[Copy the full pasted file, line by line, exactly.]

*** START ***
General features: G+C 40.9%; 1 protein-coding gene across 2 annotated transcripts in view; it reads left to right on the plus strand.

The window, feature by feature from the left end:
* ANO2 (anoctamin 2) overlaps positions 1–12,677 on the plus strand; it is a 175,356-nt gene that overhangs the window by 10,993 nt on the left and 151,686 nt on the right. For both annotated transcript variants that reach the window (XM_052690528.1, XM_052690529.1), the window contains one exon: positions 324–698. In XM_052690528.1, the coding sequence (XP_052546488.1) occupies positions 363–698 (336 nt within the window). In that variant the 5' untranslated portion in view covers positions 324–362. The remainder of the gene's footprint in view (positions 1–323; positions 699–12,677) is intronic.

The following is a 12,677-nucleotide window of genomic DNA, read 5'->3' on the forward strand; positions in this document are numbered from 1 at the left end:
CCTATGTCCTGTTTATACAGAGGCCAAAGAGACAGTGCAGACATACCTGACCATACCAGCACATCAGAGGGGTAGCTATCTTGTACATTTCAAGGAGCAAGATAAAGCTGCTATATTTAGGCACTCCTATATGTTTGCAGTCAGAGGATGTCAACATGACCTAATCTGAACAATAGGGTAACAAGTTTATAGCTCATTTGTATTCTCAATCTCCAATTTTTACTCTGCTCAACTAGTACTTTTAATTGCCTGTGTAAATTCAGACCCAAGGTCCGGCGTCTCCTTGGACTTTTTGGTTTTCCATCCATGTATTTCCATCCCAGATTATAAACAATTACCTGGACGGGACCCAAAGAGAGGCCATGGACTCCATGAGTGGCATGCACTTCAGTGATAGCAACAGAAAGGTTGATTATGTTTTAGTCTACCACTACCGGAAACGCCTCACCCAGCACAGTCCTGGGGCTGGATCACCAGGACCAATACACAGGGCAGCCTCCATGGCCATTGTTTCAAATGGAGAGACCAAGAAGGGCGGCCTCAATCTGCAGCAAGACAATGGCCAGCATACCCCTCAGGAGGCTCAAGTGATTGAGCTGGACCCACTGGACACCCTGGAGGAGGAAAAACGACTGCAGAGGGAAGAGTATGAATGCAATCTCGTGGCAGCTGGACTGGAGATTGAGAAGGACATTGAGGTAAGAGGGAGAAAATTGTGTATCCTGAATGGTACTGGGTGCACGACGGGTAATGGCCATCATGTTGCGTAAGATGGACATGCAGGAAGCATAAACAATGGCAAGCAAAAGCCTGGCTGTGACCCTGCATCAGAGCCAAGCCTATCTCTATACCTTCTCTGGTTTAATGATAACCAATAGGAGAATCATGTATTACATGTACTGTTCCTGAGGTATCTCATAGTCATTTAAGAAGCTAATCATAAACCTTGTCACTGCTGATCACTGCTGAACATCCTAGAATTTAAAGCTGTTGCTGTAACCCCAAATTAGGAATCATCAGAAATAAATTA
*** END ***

General features: G+C 40.9%; 1 protein-coding gene across 2 annotated transcripts in view; it reads left to right on the plus strand.

The window, feature by feature from the left end:
* ANO2 (anoctamin 2) overlaps positions 1–12,677 on the plus strand; it is a 175,356-nt gene that overhangs the window by 10,993 nt on the left and 151,686 nt on the right. For both annotated transcript variants that reach the window (XM_052690528.1, XM_052690529.1), the window contains one exon: positions 324–698. In XM_052690528.1, the coding sequence (XP_052546488.1) occupies positions 363–698 (336 nt within the window). In that variant the 5' untranslated portion in view covers positions 324–362. The remainder of the gene's footprint in view (positions 1–323; positions 699–12,677) is intronic.

The following is a 12,677-nucleotide window of genomic DNA, read 5'->3' on the forward strand; positions in this document are numbered from 1 at the left end:
CCTATGTCCTGTTTATACAGAGGCCAAAGAGACAGTGCAGACATACCTGACCATACCAGCACATCAGAGGGGTAGCTATCTTGTACATTTCAAGGAGCAAGATAAAGCTGCTATATTTAGGCACTCCTATATGTTTGCAGTCAGAGGATGTCAACATGACCTAATCTGAACAATAGGGTAACAAGTTTATAGCTCATTTGTATTCTCAATCTCCAATTTTTACTCTGCTCAACTAGTACTTTTAATTGCCTGTGTAAATTCAGACCCAAGGTCCGGCGTCTCCTTGGACTTTTTGGTTTTCCATCCATGTATTTCCATCCCAGATTATAAACAATTACCTGGACGGGACCCAAAGAGAGGCCATGGACTCCATGAGTGGCATGCACTTCAGTGATAGCAACAGAAAGGTTGATTATGTTTTAGTCTACCACTACCGGAAACGCCTCACCCAGCACAGTCCTGGGGCTGGATCACCAGGACCAATACACAGGGCAGCCTCCATGGCCATTGTTTCAAATGGAGAGACCAAGAAGGGCGGCCTCAATCTGCAGCAAGACAATGGCCAGCATACCCCTCAGGAGGCTCAAGTGATTGAGCTGGACCCACTGGACACCCTGGAGGAGGAAAAACGACTGCAGAGGGAAGAGTATGAATGCAATCTCGTGGCAGCTGGACTGGAGATTGAGAAGGACATTGAGGTAAGAGGGAGAAAATTGTGTATCCTGAATGGTACTGGGTGCACGACGGGTAATGGCCATCATGTTGCGTAAGATGGACATGCAGGAAGCATAAACAATGGCAAGCAAAAGCCTGGCTGTGACCCTGCATCAGAGCCAAGCCTATCTCTATACCTTCTCTGGTTTAATGATAACCAATAGGAGAATCATGTATTACATGTACTGTTCCTGAGGTATCTCATAGTCATTTAAGAAGCTAATCATAAACCTTGTCACTGCTGATCACTGCTGAACATCCTAGAATTTAAAGCTGTTGCTGTAACCCCAAATTAGGAATCATCAGAAATAAATTA